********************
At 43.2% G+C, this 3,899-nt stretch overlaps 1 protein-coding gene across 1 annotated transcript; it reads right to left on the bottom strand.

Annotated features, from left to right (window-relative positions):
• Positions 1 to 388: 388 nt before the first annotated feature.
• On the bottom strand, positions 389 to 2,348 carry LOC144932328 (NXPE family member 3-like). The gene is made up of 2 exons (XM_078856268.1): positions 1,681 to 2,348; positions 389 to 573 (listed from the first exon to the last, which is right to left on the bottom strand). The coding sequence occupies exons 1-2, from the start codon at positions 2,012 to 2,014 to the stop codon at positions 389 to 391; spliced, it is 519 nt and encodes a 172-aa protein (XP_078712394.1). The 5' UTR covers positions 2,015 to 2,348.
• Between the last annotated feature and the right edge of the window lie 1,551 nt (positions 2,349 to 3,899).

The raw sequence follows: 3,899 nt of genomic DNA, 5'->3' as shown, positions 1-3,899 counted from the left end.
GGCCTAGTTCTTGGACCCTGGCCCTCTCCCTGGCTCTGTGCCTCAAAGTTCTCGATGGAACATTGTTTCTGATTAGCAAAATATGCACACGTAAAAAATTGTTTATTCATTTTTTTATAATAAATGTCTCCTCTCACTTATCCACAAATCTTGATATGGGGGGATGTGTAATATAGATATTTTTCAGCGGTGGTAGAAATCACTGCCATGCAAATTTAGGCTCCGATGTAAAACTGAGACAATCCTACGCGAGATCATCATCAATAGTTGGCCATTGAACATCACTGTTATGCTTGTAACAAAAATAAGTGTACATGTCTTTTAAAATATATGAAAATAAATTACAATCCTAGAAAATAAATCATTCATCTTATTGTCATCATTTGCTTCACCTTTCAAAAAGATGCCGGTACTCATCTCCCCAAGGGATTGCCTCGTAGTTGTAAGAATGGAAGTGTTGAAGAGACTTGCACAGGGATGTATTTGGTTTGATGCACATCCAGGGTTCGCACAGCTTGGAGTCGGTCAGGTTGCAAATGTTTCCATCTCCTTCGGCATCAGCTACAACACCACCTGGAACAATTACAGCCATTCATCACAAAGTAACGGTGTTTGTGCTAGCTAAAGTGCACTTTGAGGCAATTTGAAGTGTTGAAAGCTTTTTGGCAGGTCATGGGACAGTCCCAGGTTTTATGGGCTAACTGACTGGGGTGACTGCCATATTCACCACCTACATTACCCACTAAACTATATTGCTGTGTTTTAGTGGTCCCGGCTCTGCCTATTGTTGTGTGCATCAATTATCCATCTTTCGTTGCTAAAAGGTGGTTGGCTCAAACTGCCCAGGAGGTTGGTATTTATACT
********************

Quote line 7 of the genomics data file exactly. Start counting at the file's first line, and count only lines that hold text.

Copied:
GGCCTAGTTCTTGGACCCTGGCCCTCTCCCTGGCTCTGTGCCTCAAAGTTCTCGATGGAACATTGTTTCTGATTAGCAAAATATGCACACGTAAAAAATTGTTTATTCATTTTTTTATAATAAATGTCTCCTCTCACTTATCCACAAATCTTGATATGGGGGGATGTGTAATATAGATATTTTTCAGCGGTGGTAGAAATCACTGCCATGCAAATTTAGGCTCCGATGTAAAACTGAGACAATCCTACGCGAGATCATCATCAATAGTTGGCCATTGAACATCACTGTTATGCTTGTAACAAAAATAAGTGTACATGTCTTTTAAAATATATGAAAATAAATTACAATCCTAGAAAATAAATCATTCATCTTATTGTCATCATTTGCTTCACCTTTCAAAAAGATGCCGGTACTCATCTCCCCAAGGGATTGCCTCGTAGTTGTAAGAATGGAAGTGTTGAAGAGACTTGCACAGGGATGTATTTGGTTTGATGCACATCCAGGGTTCGCACAGCTTGGAGTCGGTCAGGTTGCAAATGTTTCCATCTCCTTCGGCATCAGCTACAACACCACCTGGAACAATTACAGCCATTCATCACAAAGTAACGGTGTTTGTGCTAGCTAAAGTGCACTTTGAGGCAATTTGAAGTGTTGAAAGCTTTTTGGCAGGTCATGGGACAGTCCCAGGTTTTATGGGCTAACTGACTGGGGTGACTGCCATATTCACCACCTACATTACCCACTAAACTATATTGCTGTGTTTTAGTGGTCCCGGCTCTGCCTATTGTTGTGTGCATCAATTATCCATCTTTCGTTGCTAAAAGGTGGTTGGCTCAAACTGCCCAGGAGGTTGGTATTTATACT